How to Contest a Will
Contesting a will is difficult. While each state has different laws that dictate the exact ways a will can be found invalid, there are four basic rules that all states follow. Contesting a will, either successfully or unsuccessfully, will impose serious financial and emotional strain on your family. Even if your lawyer tells you that have a case, the money you make may not be worth the cost.
The most common (and the most successful) way contest a way is to prove that the will was not signed in accordance with state laws. There are very specific instructions that make the signing of a will valid. The number of witnesses, who the witnesses are, and where the will was signed are just a few of the variables that have to be properly documented to keep the signing procedure in accordance with state laws.
Mental capacity is the second way to contest a will. State laws, however, give a wide berth to the definition of “mental capacity” or “testamentary capacity.” Forgetfulness or early signs of dementia are typically not sufficient to prove mental incapacity. You will also need the recent testimony from a physician to prove your case.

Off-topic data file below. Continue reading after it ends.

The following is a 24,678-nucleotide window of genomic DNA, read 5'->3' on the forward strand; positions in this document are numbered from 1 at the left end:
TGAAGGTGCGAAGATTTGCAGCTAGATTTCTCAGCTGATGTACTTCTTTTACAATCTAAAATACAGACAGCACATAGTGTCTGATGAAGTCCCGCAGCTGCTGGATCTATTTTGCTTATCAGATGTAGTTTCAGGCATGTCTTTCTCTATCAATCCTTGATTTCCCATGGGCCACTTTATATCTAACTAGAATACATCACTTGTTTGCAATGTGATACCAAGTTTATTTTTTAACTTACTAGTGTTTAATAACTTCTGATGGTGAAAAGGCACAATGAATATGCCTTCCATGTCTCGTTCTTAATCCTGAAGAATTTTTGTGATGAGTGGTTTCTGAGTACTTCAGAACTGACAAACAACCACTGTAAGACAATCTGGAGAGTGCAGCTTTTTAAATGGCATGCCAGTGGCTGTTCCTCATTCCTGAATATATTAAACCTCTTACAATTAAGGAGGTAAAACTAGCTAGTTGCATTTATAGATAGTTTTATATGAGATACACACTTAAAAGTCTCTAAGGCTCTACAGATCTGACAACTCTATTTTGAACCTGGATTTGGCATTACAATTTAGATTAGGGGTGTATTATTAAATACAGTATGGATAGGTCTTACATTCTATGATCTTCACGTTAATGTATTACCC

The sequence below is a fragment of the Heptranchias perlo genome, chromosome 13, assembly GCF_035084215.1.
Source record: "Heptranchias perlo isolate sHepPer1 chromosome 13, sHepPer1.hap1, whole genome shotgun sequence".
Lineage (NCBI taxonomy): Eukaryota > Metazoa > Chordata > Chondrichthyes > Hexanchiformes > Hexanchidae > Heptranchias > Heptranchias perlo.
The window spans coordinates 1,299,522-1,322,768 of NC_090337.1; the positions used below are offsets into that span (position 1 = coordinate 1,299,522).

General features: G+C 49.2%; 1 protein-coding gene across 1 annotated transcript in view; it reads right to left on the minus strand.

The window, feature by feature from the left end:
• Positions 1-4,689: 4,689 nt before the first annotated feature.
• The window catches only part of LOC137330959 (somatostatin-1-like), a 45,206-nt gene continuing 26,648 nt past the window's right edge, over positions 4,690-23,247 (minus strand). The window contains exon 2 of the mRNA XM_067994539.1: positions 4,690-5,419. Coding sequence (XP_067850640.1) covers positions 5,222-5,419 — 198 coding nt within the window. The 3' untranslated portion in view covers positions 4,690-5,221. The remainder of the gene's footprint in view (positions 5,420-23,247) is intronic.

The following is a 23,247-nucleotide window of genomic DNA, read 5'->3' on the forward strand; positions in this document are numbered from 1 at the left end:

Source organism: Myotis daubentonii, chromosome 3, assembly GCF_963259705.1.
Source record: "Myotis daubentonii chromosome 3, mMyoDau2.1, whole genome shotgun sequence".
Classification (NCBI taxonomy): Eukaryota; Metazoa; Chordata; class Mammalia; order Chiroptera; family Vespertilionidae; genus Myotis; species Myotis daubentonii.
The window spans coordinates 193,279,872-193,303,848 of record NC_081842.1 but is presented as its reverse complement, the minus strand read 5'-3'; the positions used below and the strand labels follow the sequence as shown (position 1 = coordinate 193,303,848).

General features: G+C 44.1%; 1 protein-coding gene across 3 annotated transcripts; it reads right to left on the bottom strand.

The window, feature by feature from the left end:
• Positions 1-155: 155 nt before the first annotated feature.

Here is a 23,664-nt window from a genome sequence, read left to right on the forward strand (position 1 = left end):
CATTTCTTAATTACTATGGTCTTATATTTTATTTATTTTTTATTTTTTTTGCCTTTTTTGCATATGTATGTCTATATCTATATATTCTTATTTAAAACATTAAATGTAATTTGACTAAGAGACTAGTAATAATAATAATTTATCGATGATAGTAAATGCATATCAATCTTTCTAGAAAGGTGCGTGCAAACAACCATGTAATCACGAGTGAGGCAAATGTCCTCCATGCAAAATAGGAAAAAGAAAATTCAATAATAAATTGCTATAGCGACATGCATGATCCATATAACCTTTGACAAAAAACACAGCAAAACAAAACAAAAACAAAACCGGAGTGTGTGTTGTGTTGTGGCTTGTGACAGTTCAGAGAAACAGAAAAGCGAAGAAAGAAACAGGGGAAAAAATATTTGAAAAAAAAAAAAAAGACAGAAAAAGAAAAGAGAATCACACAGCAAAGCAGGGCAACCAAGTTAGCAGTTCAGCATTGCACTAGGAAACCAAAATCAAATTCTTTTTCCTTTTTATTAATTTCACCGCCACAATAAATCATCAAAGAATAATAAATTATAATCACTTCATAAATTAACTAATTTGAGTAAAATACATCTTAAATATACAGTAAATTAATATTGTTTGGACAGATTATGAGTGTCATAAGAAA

Undue influence is the third way to contest a will. You will have to prove extreme duress and pressure to show that the testator (he or she signing the will) was manipulated or forced to sign the will. Again, this is difficult to prove unless the testator has been isolated from friends and family for an extended period prior to singing the will.
Lastly, fraud is the fourth way to contest a will. Typically, this means the testator did not know he or she was signing a will. This is usually include an analysis of the first method mentioned above. Was the will signed in accordance with state laws? As those state laws are in place to unsure the testator is aware of the document, a fraud case will closely examine the conditions under which the will was signed.
If you want to contest a will, time is limited. Contact a lawyer and carefully consider the likeliness of your success.